Q&A: Minister Gillian Keegan on coronavirus response

Apprenticeships and skills minister Gillian Keegan discusses assessment and online learning in the coronavirus crisis

Julia Belgutay

T levels: Placements are a 'challenge' but they will stay, says Keegan

Apprenticeships and skills minister Gillian Keegan has answered questions submitted to Tes by further education teachers and leaders amid the coronavirus crisis. 

She said the government was putting in place a range of measures to support apprenticeship providers and colleges, and was keeping a close eye on issues around access to technology for students.

Many providers and colleges are effectively using digital technology, she said – including WhiteHat, which is offering networking socials and access to mental health support to apprentices, and HIT Training, which is providing interactive online classes with students using their own kitchens at home.

She also said a redundancy support package for apprentices was in development, with more information to be published as soon as possible. 


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The minister responded to a range of questions in a video interview, while other questions were responded to in writing. 

Coronavirus: Skills minister answers questions on support for providers

Written answers

Do you have any estimates of how many apprentices are being made redundant, furloughed or are on breaks in learning? What support will be available to apprentices and employers to ensure their return to learning when possible?

Ms Keegan: "Not yet – but we are keeping close to the sector and I have urged associations and organisations to give us what data they have. We know that employers are trying to do the right thing by apprentices and the last thing they want is to furlough them or make people redundant unless they really have to.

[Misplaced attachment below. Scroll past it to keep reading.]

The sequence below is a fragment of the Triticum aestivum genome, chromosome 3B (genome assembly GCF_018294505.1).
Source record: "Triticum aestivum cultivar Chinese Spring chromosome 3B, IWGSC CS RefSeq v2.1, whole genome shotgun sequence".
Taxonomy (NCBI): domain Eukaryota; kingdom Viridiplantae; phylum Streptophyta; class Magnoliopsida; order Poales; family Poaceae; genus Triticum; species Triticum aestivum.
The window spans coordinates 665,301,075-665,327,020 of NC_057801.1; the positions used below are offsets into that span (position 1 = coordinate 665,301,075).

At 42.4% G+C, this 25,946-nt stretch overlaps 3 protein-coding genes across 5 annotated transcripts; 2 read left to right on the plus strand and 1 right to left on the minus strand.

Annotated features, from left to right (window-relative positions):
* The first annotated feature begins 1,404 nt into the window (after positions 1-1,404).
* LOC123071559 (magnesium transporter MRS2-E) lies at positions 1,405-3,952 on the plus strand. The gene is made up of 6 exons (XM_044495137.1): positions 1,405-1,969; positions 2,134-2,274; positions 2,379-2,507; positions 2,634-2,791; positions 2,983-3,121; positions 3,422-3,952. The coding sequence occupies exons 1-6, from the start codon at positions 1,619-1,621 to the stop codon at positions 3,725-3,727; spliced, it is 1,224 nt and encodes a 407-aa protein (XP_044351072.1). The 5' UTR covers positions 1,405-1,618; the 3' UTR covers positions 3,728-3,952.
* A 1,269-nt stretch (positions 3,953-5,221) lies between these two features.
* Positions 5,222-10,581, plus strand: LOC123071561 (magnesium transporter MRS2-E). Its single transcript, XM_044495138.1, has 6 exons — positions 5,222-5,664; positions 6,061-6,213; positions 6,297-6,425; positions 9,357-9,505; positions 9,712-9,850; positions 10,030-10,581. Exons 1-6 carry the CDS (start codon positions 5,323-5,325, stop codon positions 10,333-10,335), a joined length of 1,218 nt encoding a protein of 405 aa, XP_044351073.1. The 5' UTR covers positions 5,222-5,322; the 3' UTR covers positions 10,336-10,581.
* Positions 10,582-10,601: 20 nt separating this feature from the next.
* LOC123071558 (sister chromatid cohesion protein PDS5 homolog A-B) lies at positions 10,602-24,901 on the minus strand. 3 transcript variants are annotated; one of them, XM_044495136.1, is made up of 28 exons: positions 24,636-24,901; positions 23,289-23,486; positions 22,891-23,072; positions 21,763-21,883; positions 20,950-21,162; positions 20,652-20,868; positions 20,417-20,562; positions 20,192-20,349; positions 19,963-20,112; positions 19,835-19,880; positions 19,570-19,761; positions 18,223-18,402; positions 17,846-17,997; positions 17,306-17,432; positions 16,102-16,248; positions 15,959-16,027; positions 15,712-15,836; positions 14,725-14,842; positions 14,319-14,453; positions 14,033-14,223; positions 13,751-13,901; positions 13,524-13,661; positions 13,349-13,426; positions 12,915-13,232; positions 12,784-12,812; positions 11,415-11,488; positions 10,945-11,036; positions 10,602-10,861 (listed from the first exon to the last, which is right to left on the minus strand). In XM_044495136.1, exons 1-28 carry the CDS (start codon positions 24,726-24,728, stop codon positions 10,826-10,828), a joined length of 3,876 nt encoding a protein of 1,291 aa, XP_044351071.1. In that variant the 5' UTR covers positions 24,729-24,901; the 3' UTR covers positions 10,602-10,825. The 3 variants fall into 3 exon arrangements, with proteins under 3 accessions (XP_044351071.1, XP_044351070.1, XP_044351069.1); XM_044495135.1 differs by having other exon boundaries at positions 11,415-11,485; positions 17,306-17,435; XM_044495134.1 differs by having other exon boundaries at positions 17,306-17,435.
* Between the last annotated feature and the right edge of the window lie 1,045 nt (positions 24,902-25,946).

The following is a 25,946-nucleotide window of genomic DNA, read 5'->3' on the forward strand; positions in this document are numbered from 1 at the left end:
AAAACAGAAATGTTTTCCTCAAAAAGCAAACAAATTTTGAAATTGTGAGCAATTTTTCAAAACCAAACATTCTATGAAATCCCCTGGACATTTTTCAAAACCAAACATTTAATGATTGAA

"However, I'm personally not convinced everybody – both the sector and, more importantly, employers – have focused on the fact that furloughed employees can continue with their apprenticeshipsWe want employers, providers and apprentices to make decisions that are most appropriate for them. At present, we are still gathering intelligence from employers and providers on the likely numbers of redundancies, those being furloughed or on breaks in learning. It is a fast-changing landscape.

"Where breaks in learning are required, our goal is that apprentices can promptly resume their apprenticeship and complete their independent end-point assessment. And we’re keen to stress that where apprentices are put on furlough and the government is meeting 80 per cent of their wages, these apprentices can also continue with their training.

"We are developing a redundancy support package for apprentices which will help them reconnect to apprenticeships, vacancies and learning. Please refer to our latest apprenticeship guidance on DfE’s website and more information will be available as soon as possible."

Can you explain to us your rationale for failing to provide the same financial support for independent training providers as you have for colleges?

"Apprenticeship funding is the same for both ITPs [independent training providers] and FE colleges and there is no difference in our support between different sectors. Where funding is in the form of a grant for the delivery of education, as is the case with both schools and colleges, we have taken a similar approach. We are continuing to work with the Treasury and others to understand how our different sectors interact with the government’s business support schemes and will provide further guidance very soon.